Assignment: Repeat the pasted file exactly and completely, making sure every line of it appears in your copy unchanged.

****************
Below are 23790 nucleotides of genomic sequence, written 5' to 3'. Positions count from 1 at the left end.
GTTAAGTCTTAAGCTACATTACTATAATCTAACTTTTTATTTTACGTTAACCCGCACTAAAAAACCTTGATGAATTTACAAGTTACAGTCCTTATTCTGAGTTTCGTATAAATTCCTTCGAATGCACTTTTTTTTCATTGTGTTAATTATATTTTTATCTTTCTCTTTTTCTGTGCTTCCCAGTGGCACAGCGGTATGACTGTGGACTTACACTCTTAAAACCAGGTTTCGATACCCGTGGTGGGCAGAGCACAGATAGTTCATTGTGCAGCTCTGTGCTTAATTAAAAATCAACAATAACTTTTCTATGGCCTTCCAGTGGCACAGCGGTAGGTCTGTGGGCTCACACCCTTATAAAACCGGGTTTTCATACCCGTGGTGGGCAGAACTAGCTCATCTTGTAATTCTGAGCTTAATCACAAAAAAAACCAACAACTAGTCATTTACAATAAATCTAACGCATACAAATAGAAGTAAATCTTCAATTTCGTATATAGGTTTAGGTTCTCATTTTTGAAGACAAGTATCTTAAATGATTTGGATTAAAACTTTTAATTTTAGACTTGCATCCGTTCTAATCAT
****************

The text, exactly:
Below are 23790 nucleotides of genomic sequence, written 5' to 3'. Positions count from 1 at the left end.
GTTAAGTCTTAAGCTACATTACTATAATCTAACTTTTTATTTTACGTTAACCCGCACTAAAAAACCTTGATGAATTTACAAGTTACAGTCCTTATTCTGAGTTTCGTATAAATTCCTTCGAATGCACTTTTTTTTCATTGTGTTAATTATATTTTTATCTTTCTCTTTTTCTGTGCTTCCCAGTGGCACAGCGGTATGACTGTGGACTTACACTCTTAAAACCAGGTTTCGATACCCGTGGTGGGCAGAGCACAGATAGTTCATTGTGCAGCTCTGTGCTTAATTAAAAATCAACAATAACTTTTCTATGGCCTTCCAGTGGCACAGCGGTAGGTCTGTGGGCTCACACCCTTATAAAACCGGGTTTTCATACCCGTGGTGGGCAGAACTAGCTCATCTTGTAATTCTGAGCTTAATCACAAAAAAAACCAACAACTAGTCATTTACAATAAATCTAACGCATACAAATAGAAGTAAATCTTCAATTTCGTATATAGGTTTAGGTTCTCATTTTTGAAGACAAGTATCTTAAATGATTTGGATTAAAACTTTTAATTTTAGACTTGCATCCGTTCTAATCAT